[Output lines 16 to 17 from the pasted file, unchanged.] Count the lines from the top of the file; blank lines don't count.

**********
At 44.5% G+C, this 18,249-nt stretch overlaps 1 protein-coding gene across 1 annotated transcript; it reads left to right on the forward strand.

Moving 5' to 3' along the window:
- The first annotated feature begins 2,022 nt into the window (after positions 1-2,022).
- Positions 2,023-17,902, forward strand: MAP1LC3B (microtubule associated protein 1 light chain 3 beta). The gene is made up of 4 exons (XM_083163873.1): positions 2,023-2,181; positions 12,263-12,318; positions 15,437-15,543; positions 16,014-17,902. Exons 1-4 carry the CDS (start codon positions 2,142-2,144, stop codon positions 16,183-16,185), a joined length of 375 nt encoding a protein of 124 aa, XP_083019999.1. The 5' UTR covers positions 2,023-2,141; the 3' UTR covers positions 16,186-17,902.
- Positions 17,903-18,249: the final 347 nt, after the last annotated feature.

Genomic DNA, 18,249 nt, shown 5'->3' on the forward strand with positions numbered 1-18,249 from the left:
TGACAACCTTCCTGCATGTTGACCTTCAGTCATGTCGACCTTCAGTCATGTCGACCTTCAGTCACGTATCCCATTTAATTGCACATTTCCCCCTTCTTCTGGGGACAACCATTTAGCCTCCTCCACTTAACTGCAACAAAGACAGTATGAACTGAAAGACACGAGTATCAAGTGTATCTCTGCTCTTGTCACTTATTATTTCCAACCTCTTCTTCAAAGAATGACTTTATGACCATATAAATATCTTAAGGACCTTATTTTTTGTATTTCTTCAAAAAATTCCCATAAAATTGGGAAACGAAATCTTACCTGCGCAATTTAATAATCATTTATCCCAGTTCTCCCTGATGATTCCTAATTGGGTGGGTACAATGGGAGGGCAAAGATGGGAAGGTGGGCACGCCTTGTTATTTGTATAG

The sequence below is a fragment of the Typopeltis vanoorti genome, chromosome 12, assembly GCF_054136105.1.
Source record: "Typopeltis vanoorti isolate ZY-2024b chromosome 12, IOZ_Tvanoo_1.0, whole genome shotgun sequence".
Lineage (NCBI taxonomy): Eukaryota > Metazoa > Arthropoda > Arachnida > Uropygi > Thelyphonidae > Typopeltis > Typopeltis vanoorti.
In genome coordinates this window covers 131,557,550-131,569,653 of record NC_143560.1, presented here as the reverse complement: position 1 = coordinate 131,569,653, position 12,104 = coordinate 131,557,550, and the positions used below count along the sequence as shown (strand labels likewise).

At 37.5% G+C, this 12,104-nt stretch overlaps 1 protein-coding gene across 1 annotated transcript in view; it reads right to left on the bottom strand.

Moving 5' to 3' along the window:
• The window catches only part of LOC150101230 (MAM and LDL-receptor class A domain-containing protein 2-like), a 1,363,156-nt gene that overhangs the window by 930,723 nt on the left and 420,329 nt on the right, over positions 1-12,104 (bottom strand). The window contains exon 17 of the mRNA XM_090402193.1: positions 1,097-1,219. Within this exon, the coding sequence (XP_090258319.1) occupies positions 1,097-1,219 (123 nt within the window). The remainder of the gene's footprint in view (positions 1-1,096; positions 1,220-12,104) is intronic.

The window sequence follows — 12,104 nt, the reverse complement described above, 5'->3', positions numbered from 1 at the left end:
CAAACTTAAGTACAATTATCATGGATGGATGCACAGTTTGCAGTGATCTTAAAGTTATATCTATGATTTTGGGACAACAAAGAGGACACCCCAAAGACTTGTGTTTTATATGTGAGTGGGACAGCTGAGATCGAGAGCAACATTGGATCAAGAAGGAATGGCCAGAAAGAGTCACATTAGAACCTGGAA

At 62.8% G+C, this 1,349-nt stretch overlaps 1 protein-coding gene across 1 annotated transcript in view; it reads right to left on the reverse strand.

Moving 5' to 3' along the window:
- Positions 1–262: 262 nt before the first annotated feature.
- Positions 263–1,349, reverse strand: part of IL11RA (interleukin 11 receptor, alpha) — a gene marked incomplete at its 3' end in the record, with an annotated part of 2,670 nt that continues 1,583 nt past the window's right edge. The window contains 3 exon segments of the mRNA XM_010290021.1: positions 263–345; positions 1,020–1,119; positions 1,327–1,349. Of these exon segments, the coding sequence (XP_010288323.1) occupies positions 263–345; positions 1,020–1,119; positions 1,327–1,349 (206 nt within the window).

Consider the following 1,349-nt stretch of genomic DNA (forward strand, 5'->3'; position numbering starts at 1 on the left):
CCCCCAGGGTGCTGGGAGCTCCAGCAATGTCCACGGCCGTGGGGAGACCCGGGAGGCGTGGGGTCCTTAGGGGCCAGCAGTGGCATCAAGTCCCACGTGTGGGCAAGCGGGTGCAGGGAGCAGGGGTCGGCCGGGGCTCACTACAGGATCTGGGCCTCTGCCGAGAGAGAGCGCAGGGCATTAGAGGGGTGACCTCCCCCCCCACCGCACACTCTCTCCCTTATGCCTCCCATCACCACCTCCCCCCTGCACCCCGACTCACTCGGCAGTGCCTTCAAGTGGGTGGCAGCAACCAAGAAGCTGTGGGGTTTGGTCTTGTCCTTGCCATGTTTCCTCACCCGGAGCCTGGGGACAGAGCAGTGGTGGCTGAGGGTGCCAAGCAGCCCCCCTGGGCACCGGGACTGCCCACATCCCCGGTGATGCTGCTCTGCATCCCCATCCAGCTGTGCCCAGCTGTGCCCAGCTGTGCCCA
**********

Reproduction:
CAAACTTAAGTACAATTATCATGGATGGATGCACAGTTTGCAGTGATCTTAAAGTTATATCTATGATTTTGGGACAACAAAGAGGACACCCCAAAGACTTGTGTTTTATATGTGAGTGGGACAGCTGAGATCGAGAGCAACATTGGATCAAGAAGGAATGGCCAGAAAGAGTCACATTAGAACCTGGAA

At 62.8% G+C, this 1,349-nt stretch overlaps 1 protein-coding gene across 1 annotated transcript in view; it reads right to left on the reverse strand.